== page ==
How does all of this help?: You might be rewarded with tangible items based on your Pinterest activity but at this point in time, the PinPerks are not nearly as plentiful as Klout Perks. Insight into your top 20 boards may help you to tailor your content with related or supplementary topics. By seeing other Pinfluencers in topic areas you are also interested in, you may be able to find like-minded people to connect with or gain inspiration from.
3) Repinly: http://www.repinly.com
What it offers: Repinly gives you a pinterest score and ranking based on your following and activity. It also includes graphs and stats showing the most popular categories for pins and for boards on Pinterest in general as well as the average activity of popular pinners such as how many pins, boards, and how many are following. In addition, Repinly lists the top sources for pins, the top 10 pinners, and the most popular boards. Who knew that a board about elephants is #1 with over 3 million followers?
How does all of this help?: Again, knowing what is most popular on Pinterest in terms of pins and boards may give you some necessary background information for your own content and for finding topics that would guide your use of hashtags.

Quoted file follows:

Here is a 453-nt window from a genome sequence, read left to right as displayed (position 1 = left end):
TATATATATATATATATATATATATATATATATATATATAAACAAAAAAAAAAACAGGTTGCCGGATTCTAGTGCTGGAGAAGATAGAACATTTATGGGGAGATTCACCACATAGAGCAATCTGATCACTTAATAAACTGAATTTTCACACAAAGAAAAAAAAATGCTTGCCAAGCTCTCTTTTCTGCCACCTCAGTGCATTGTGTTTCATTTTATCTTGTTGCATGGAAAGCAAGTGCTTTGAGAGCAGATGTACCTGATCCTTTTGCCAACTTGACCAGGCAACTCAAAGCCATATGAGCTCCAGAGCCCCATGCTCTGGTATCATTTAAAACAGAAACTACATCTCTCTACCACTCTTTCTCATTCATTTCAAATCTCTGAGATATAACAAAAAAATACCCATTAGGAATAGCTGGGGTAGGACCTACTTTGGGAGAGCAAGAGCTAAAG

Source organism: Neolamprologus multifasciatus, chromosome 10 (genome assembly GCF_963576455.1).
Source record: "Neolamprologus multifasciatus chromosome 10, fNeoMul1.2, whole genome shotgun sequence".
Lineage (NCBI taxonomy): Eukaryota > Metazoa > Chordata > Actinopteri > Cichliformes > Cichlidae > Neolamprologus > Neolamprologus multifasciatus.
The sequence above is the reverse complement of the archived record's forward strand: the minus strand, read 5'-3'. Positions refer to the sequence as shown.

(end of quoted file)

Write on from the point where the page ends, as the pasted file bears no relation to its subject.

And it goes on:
4) Reachli (previously known as Pinerly): http://www.reachli.com
What it offers: This tool is a bit different than the others. Instead of assessing your current use of Pinterest or that of other users, with this, you can add new pins from within Reachli, giving you the ability then to track those particular pins in terms of clicks, likes, and repins.
How does all of this help?: Reachli will keep track of when (day and time) you pinned a particular item, perhaps allowing you over time to find the best time for you to pin in the future. By trying different types of pins, it may give you insight into those that are most effective in terms of grabbing the attention of your followers.
5) Pinalytics: http://pinalytics.co.uk/
What it offers: Pinalytics uses Google Analytics from your site to provide you with stats such as what specific posts have been pinned, by whom, the number of visits originating from that pin, bounces and average time based on visits originating from that pin.
How does all of this help?: By finding your blog posts that are already doing well on Pinterest, you may want to promote these pins/posts further or in different ways to gain even more leverage out of them. They can also help you in choosing related content to promote. Because it tells you who pinned your posts, you’re able to go and thank these people for sharing your content and build community with followers you may not have known you had otherwise.
With Pinterest being such a high source of traffic for many creative blogs, the type of information these various measurement tools provide could be invaluable. Have you started to look at your Pinterest analytics? How have you found it helpful? I’d love to hear about your experiences with these tools or any others you might recommend.